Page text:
From the time of the historical Buddha to the present day, an unbroken succession of great beings have achieved enlightenment and have dedicated themselves to teaching others the path that leads to awakening. Buddhism was brought from India to Tibet over several generations, starting with King Songtsen Gampo in the 6th century AD, and was finally established as the state religion under King Trisong Detsen in the 8th century AD. In Tibetan Buddhism there is a widespread tradition of recognizing the reincarnations of highly realized teachers. Such incarnations are known as tulkus. They take rebirth out of compassion, and to carry on the responsibilities of their previous incarnations. The Khyentses are such a lineage of reincarnate tulkus.
JAMYANG KHYENTSE WANGPO (1820-1892)
|“Great chariot of the entire Buddhist teaching, Spiritual friend caring for students without distinction, Free from doctrinal bias, crown jewel of all teachings, I supplicate you!”
– Jamgön Kongtrul LodrötayeJamyang Khyentse the Great, born in 1820, was regarded as an exceptional master – a scholar, mystic, author, and meditator par excellence. In his youth he travelled all over Tibet, receiving innumerable spiritual teachings, including lineages that were almost extinct. He is known to have studied with over 150 of the greatest Buddhist masters of his day. In his late thirties he retired to a small room in the Sakya monastery of Dzongsar, near Derge in eastern Tibet, where for the remainder of his life he practised and mastered the teachings he had received. In many cases he revived the lineage, writing commentaries and passing on the instructions to individuals capable of holding them.
He was regarded as the last of the Five Tertön Kings who were prophesised by Guru Padmasambhava in the 9th century, and he held the Seven Transmissions of treasure teachings. His collected works consist of 35 volumes, covering all aspects of mysticism and scholarship, and he also worked closely with his student and colleague, Jamgön Kongtrul Lodrötaye, on that master’s famous Five Treasuries.
He was an authority on all the different teachings of Buddhism in Tibet, as well as the pre-Buddhist Bön teachings. Shunning sectarian bias, he encouraged his students to appreciate the profundity of all the existing traditions. This approach became known as Rimey, or the nonsectarian approach. He passed away in 1892, predicting that he would reincarnate in several forms.
DZONGSAR KHYENTSE CHÖKYI LODRÖ (1894-1959)
Our party went together for a formal introduction, exchanging the traditional scarves etc. after which the lama talked to me alone. His room had been left exactly as it was in the time of the great Khyentse and still seemed to exude the power of his spirituality. Khyentse came down from his throne and sat on a cushion in front of me with a welcoming smile. There was a sense of peace, happiness and warmth all around him, but there was also a sense of awe, his words were so profound. (Born in Tibet, 1966)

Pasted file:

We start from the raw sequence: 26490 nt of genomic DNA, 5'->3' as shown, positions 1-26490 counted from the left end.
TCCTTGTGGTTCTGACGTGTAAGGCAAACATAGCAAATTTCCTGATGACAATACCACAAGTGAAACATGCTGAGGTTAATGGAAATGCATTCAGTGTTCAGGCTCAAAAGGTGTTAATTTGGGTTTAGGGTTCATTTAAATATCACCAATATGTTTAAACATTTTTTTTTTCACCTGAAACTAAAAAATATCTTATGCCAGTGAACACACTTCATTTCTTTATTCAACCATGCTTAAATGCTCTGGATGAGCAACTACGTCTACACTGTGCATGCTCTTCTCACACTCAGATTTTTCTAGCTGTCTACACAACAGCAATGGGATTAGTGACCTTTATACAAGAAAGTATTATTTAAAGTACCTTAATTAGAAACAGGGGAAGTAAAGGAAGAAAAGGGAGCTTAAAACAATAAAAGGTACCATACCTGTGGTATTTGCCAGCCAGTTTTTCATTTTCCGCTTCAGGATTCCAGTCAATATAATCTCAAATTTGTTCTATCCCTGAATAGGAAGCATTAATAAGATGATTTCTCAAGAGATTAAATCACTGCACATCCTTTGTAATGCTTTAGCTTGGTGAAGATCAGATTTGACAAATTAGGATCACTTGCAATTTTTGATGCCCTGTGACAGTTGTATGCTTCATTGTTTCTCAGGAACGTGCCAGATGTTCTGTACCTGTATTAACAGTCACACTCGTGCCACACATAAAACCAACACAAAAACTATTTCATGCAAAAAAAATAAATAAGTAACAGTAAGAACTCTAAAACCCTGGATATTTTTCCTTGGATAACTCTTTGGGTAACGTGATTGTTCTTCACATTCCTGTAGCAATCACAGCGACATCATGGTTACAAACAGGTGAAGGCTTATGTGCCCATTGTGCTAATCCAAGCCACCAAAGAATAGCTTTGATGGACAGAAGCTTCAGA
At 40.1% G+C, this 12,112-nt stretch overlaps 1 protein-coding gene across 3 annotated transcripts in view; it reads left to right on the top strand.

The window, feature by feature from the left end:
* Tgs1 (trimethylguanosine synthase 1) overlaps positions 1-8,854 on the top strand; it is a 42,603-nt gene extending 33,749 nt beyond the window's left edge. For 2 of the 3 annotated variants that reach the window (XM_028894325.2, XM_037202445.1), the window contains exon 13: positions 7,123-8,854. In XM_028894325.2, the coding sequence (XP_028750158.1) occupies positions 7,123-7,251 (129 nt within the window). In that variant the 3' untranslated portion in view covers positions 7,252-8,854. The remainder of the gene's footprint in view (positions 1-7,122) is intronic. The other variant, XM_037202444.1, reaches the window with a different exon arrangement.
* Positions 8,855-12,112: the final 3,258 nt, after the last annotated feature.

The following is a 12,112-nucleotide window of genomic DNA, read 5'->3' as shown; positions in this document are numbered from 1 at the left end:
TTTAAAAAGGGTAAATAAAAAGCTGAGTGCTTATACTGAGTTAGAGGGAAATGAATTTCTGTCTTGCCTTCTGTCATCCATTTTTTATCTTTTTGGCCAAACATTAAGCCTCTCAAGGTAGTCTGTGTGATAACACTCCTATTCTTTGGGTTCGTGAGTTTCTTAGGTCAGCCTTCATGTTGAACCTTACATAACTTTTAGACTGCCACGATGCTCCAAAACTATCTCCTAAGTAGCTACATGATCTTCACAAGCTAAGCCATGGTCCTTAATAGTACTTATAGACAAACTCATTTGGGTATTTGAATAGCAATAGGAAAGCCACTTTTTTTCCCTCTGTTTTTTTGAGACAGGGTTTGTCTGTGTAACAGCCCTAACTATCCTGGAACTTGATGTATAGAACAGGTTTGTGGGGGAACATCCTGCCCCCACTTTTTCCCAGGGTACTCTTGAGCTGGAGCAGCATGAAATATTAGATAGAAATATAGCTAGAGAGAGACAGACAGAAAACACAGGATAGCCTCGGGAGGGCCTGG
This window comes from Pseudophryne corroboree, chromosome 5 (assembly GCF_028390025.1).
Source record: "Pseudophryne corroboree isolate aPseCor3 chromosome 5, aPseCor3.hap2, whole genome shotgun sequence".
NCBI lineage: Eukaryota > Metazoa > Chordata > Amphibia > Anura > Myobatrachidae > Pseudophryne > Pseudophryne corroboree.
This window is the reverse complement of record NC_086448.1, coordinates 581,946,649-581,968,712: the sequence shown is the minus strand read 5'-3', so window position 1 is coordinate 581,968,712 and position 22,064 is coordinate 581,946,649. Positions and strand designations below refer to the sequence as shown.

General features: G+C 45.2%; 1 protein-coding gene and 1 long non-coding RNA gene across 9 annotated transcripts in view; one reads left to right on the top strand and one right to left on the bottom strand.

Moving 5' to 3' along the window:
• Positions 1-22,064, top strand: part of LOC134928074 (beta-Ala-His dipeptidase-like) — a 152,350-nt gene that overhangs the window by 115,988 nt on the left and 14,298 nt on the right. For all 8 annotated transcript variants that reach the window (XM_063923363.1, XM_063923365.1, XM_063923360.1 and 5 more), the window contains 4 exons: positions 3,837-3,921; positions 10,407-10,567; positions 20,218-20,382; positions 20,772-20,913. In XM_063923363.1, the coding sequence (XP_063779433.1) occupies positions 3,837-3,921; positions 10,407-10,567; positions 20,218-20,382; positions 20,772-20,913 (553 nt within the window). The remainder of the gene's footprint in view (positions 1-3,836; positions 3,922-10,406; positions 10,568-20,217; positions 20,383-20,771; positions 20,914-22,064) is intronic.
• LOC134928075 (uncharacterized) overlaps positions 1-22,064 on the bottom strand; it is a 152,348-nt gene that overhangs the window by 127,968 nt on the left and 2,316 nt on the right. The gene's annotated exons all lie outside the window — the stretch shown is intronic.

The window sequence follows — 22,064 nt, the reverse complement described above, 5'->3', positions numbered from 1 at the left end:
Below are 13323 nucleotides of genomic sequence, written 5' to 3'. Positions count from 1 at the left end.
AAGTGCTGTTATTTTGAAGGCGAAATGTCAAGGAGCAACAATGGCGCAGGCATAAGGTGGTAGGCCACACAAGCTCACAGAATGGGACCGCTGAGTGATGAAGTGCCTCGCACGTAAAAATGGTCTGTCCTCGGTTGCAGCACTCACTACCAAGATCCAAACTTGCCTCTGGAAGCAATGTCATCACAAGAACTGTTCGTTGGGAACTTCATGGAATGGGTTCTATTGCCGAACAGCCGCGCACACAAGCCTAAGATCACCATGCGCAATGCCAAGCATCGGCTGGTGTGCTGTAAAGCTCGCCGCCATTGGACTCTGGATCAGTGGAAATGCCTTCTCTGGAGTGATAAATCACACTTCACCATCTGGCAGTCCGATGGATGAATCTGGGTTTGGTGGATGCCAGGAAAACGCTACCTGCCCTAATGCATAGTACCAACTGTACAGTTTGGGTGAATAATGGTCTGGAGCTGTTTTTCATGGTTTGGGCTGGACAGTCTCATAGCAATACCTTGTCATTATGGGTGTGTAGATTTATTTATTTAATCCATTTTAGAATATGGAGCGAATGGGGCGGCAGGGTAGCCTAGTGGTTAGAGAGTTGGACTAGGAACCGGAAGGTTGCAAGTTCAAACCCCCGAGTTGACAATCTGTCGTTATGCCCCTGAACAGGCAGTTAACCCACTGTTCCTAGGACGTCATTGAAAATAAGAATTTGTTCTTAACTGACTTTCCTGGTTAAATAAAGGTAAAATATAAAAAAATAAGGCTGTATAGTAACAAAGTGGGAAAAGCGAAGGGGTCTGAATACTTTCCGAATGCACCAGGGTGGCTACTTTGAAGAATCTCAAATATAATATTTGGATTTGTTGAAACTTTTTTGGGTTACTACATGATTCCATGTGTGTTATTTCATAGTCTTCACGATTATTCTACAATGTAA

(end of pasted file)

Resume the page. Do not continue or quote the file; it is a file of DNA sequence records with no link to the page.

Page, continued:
In the 1950s, Dzongsar Khyentse Rinpoche settled in Sikkim, where he became the guru of the royal family, residing at the palace monastery until he passed away in 1959.
DILGO KHYENTSE RINPOCHE, TASHI PALJOR (1910-1991)
In the years that followed the exodus from Tibet, Dilgo Khyentse Rinpoche became a pillar of the Buddhist educational system and a seemingly inexhaustible source of teachings. In addition to possessing in abundance the qualities of an authentic spiritual master, he was the epitome of selflessness and generosity, travelling wherever he was invited to teach. He would offer teachings endlessly, from early morning to late at night, and would rise at 2-3 every morning to practice until 9. Although he undoubtedly was always immersed in the expanse of unconditional wisdom, to set an example for his students by showing how to practice, and spent in all over 20 years in retreat. He became the chaplain of the Royal Family of Bhutan, as well as a tutor of H.H. the Dalai Lama. Through his teaching and the printing of many rare books, he was responsible for the continuation of many teachings that would have been lost during the cultural changes of the past century. He built stupas and established several retreat centres and monasteries, including the great Shechen Monastery in Nepal. His collected writings are published in 25 volumes. He passed away in 1991.
DZONGSAR KHYENTSE THUBTEN CHÖKYI GYAMTSO
His organisation Siddharthas Intent organises Rinpoche’s teachings, while Khyentse Foundation is dedicated to providing for the needs of Rinpoche’s responsibilities.
In this time when the traditional structures of Tibetan Buddhism are facing challenges, and when Buddhism is reaching new audiences, Rinpoche is known for the freedom with which he moves between cultures and people, and his uncompromising dedication to bringing the philosophy and the path of enlightenment to anyone with an open heart. Details on Rinpoche’s activities and teaching programs can be found on siddharthasintent.org.